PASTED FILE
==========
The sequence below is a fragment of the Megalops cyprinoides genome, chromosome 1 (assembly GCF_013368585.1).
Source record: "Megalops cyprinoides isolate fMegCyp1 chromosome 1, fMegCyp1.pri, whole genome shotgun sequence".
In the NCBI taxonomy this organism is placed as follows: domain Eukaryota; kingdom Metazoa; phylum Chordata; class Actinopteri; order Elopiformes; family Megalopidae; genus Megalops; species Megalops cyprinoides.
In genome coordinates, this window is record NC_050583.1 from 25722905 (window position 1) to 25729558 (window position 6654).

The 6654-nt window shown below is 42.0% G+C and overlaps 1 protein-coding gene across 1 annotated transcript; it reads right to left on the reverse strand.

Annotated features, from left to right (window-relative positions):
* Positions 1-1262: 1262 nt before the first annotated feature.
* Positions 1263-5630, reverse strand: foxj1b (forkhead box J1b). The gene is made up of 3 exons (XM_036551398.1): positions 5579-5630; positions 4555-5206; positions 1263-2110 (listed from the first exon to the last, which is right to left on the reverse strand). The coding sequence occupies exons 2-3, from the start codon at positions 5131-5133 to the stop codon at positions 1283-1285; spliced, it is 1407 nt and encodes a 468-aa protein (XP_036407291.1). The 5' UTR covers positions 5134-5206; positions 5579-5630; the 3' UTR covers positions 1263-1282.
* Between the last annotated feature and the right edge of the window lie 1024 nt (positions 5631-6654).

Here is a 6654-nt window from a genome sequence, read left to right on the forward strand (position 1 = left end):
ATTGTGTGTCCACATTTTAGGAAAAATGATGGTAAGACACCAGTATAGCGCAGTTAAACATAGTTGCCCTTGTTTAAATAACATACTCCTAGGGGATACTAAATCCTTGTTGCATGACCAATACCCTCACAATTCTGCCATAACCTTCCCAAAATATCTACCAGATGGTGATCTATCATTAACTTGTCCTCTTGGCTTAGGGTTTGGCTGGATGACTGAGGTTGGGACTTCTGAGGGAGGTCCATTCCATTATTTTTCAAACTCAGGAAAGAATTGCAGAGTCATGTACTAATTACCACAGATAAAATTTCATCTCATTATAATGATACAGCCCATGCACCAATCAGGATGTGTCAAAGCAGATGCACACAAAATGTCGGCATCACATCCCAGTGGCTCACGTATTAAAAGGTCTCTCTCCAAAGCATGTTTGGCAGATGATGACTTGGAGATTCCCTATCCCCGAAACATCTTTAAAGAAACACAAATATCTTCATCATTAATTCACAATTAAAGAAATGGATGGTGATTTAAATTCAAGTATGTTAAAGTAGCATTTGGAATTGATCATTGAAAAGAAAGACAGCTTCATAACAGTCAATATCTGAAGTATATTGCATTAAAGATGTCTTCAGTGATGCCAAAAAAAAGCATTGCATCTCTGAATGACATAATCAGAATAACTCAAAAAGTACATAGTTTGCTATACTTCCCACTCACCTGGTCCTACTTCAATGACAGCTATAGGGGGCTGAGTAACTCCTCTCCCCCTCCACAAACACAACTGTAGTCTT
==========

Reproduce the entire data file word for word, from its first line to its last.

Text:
The sequence below is a fragment of the Megalops cyprinoides genome, chromosome 1 (assembly GCF_013368585.1).
Source record: "Megalops cyprinoides isolate fMegCyp1 chromosome 1, fMegCyp1.pri, whole genome shotgun sequence".
In the NCBI taxonomy this organism is placed as follows: domain Eukaryota; kingdom Metazoa; phylum Chordata; class Actinopteri; order Elopiformes; family Megalopidae; genus Megalops; species Megalops cyprinoides.
In genome coordinates, this window is record NC_050583.1 from 25722905 (window position 1) to 25729558 (window position 6654).

The 6654-nt window shown below is 42.0% G+C and overlaps 1 protein-coding gene across 1 annotated transcript; it reads right to left on the reverse strand.

Annotated features, from left to right (window-relative positions):
* Positions 1-1262: 1262 nt before the first annotated feature.
* Positions 1263-5630, reverse strand: foxj1b (forkhead box J1b). The gene is made up of 3 exons (XM_036551398.1): positions 5579-5630; positions 4555-5206; positions 1263-2110 (listed from the first exon to the last, which is right to left on the reverse strand). The coding sequence occupies exons 2-3, from the start codon at positions 5131-5133 to the stop codon at positions 1283-1285; spliced, it is 1407 nt and encodes a 468-aa protein (XP_036407291.1). The 5' UTR covers positions 5134-5206; positions 5579-5630; the 3' UTR covers positions 1263-1282.
* Between the last annotated feature and the right edge of the window lie 1024 nt (positions 5631-6654).

Here is a 6654-nt window from a genome sequence, read left to right on the forward strand (position 1 = left end):
ATTGTGTGTCCACATTTTAGGAAAAATGATGGTAAGACACCAGTATAGCGCAGTTAAACATAGTTGCCCTTGTTTAAATAACATACTCCTAGGGGATACTAAATCCTTGTTGCATGACCAATACCCTCACAATTCTGCCATAACCTTCCCAAAATATCTACCAGATGGTGATCTATCATTAACTTGTCCTCTTGGCTTAGGGTTTGGCTGGATGACTGAGGTTGGGACTTCTGAGGGAGGTCCATTCCATTATTTTTCAAACTCAGGAAAGAATTGCAGAGTCATGTACTAATTACCACAGATAAAATTTCATCTCATTATAATGATACAGCCCATGCACCAATCAGGATGTGTCAAAGCAGATGCACACAAAATGTCGGCATCACATCCCAGTGGCTCACGTATTAAAAGGTCTCTCTCCAAAGCATGTTTGGCAGATGATGACTTGGAGATTCCCTATCCCCGAAACATCTTTAAAGAAACACAAATATCTTCATCATTAATTCACAATTAAAGAAATGGATGGTGATTTAAATTCAAGTATGTTAAAGTAGCATTTGGAATTGATCATTGAAAAGAAAGACAGCTTCATAACAGTCAATATCTGAAGTATATTGCATTAAAGATGTCTTCAGTGATGCCAAAAAAAAGCATTGCATCTCTGAATGACATAATCAGAATAACTCAAAAAGTACATAGTTTGCTATACTTCCCACTCACCTGGTCCTACTTCAATGACAGCTATAGGGGGCTGAGTAACTCCTCTCCCCCTCCACAAACACAACTGTAGTCTT